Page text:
A Great Continuation of Herbert's “Dune” Series!
Reviewed in the United States 🇺🇸 on 24 August 2020
Frank Herbert’s “God Emperor of Dune” picks up 3,500 years after the events of “Children of Dune,” with Leto II Atreides now a massive human-sandworm hybrid ruling over the Empire as its God Emperor. He underwent the bodily transformation to create a period of enforced peace that would preserve humanity and redirect its worst impulses. Further, he took control of the Bene Gesserit breeding program, managing the various descendants of his sister Ghanima Atreides and Farad’n Corrino (Harq al-Ada). Further, ecological changes have turned Dune into a lush planet, with only a small area set aside for desert. The worms no longer exist and Leto controls the various factions within the Empire by carefully doling out spice from his private hoard.
Herbert uses this fourth book in the “Dune” series to debate the nature of rulers, religion, and historical memory. He writes, “The Romans broadcast the pharonic disease like grain farmers scattering the seeds of next season’s harvest – Caesars, Kaisers, tsars, imperators, caseris … palatos … d----d pharaohs!... We are myth-killers, you and I, Moneo. That’s the dream we share. I assure you from a God’s Olympian perch that government is a shared myth. When the myth dies, the government dies” (pg. 49). Building on this, Herbert continues through debate between Leto and his majordomo, Moneo, “Throughout our history… the most potent use of words has been to round out some transcendental event, giving that event a place in the accepted chronicles, explaining the event in such a way that ever afterward we can use those words and say: ‘this is what it meant.’ …That’s how events get lost in history” (pg. 265). Additionally, Leto says, “‘The ultimate aristocrat dies within me.’ And he thought: Privilege becomes arrogance. Arrogance promotes injustice. The seeds of ruin blossom” (pg. 272). In terms of religion, Herbert writes, “‘Religious institutions perpetuate a mortal master-servant relationship,’ Leto said. ‘They create an arena which attracts prideful human power-seekers with all of their nearsighted prejudices!’” (pg. 302).
Leto has the same powers of prescience as his father, Paul Muad’Dib Atreides, and he comments on those who would attempt to shape the future, “Most believe that a satisfactory future requires a return to an idealized past, a past which never in fact existed” (pg. 380). In the future, the only “Fremen” who remain are those who attempt to copy the rituals of the ancient people without the context or meaning. Leto says, “These Fremen do not know what is lost from their lives. They think they keep the essence of the old ways. This is a failure of all museums. Something fades; it dries out of the exhibits and is gone. The people who administer the museum and the people who come to bend over the cases and stare – few of them sense this missing thing. It drove the engine of life in earlier times. When the life is gone, it is gone” (pg. 401).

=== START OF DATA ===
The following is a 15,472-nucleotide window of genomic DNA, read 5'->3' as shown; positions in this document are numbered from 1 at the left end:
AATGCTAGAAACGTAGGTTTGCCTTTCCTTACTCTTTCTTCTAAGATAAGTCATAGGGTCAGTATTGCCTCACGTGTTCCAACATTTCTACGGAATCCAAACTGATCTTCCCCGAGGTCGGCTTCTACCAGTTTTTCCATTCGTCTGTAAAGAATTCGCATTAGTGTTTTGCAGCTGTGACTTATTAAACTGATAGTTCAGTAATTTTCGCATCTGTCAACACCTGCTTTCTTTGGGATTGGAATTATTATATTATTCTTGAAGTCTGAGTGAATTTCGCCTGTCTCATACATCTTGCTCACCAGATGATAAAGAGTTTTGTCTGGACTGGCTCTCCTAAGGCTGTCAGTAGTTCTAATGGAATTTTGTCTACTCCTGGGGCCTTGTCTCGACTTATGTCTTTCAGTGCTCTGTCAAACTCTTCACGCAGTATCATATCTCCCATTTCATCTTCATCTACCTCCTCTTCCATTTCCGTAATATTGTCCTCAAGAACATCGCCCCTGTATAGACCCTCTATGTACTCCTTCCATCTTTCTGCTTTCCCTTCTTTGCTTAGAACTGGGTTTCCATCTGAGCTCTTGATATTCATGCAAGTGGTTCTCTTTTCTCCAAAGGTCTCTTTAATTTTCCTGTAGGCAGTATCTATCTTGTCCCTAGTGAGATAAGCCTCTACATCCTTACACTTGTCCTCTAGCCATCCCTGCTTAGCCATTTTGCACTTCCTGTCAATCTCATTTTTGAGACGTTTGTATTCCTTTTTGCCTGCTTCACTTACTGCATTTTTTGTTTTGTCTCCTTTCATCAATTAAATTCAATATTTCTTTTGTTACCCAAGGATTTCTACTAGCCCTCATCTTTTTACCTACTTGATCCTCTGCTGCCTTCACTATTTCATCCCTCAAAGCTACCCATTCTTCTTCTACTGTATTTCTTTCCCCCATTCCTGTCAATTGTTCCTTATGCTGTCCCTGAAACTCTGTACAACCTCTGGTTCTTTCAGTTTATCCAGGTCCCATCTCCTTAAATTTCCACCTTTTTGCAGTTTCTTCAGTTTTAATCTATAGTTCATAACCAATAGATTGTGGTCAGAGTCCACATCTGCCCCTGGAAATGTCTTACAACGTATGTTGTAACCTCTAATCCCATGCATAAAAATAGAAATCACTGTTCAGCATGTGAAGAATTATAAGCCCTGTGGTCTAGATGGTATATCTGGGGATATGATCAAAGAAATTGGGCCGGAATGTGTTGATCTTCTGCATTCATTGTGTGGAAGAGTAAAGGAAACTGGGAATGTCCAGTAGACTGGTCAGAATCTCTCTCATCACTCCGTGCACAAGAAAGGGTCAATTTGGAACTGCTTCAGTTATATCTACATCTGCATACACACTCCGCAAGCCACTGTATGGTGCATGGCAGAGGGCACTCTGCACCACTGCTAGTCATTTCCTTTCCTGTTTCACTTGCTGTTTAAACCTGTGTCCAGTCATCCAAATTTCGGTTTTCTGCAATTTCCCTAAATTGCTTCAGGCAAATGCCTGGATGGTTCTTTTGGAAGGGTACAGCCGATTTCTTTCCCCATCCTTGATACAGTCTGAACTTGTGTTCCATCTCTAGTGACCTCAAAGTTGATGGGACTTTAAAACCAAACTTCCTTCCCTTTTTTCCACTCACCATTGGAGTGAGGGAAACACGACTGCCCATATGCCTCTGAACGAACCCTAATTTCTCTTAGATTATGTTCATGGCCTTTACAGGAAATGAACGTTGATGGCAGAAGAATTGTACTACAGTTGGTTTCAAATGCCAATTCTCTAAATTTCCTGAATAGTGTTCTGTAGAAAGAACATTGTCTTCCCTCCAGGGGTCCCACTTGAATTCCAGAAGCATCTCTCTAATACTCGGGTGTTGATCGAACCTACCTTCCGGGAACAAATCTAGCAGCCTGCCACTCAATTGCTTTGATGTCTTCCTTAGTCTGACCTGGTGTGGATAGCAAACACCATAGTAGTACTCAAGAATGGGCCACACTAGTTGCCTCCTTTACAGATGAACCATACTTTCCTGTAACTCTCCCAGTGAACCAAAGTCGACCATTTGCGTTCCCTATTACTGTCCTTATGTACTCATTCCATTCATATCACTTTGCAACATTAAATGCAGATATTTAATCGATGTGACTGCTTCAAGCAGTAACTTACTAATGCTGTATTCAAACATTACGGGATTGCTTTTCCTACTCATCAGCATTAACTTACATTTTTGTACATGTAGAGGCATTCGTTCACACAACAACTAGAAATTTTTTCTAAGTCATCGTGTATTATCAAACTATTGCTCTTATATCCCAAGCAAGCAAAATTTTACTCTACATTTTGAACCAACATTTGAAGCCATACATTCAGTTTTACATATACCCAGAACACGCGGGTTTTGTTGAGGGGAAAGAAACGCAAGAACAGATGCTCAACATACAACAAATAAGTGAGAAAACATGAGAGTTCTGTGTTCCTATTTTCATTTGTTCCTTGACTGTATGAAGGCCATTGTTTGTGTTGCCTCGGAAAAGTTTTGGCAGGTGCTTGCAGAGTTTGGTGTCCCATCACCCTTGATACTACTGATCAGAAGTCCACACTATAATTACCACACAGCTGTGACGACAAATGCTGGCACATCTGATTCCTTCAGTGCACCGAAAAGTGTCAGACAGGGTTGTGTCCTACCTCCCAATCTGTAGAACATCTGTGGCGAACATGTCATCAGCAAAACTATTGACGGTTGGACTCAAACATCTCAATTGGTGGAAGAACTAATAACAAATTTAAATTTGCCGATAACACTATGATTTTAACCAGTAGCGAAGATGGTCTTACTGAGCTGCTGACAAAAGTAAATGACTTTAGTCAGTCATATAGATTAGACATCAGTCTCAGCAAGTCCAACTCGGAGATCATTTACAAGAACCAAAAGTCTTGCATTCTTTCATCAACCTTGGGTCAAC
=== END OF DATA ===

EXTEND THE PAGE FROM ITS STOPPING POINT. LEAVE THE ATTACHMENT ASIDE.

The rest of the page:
In terms of this book’s place in the “Dune” mythos, Herbert returns to the theme of the Butlerian Jihad and its prohibitions against advanced technology and artificial intelligence, especially as Leto uses tech from Ix and must negotiate the delicate balance of powers between the Ixians, who are working with the Spacing Guild to develop an artificial substitute for the spice-derived abilities of the navigators, and the Bene Gesserit, who maintain the old proscriptions against advanced technology (pg. 175). Further, the Chapter House of the Bene Gesserit Order first appears and their name will later inspire the title of the sixth book (pg. 76).
Fans of the “Dune” series will find more of Herbert’s ideas on full display here and the change in time keeps the series fresh while further expanding on its message and meaning.
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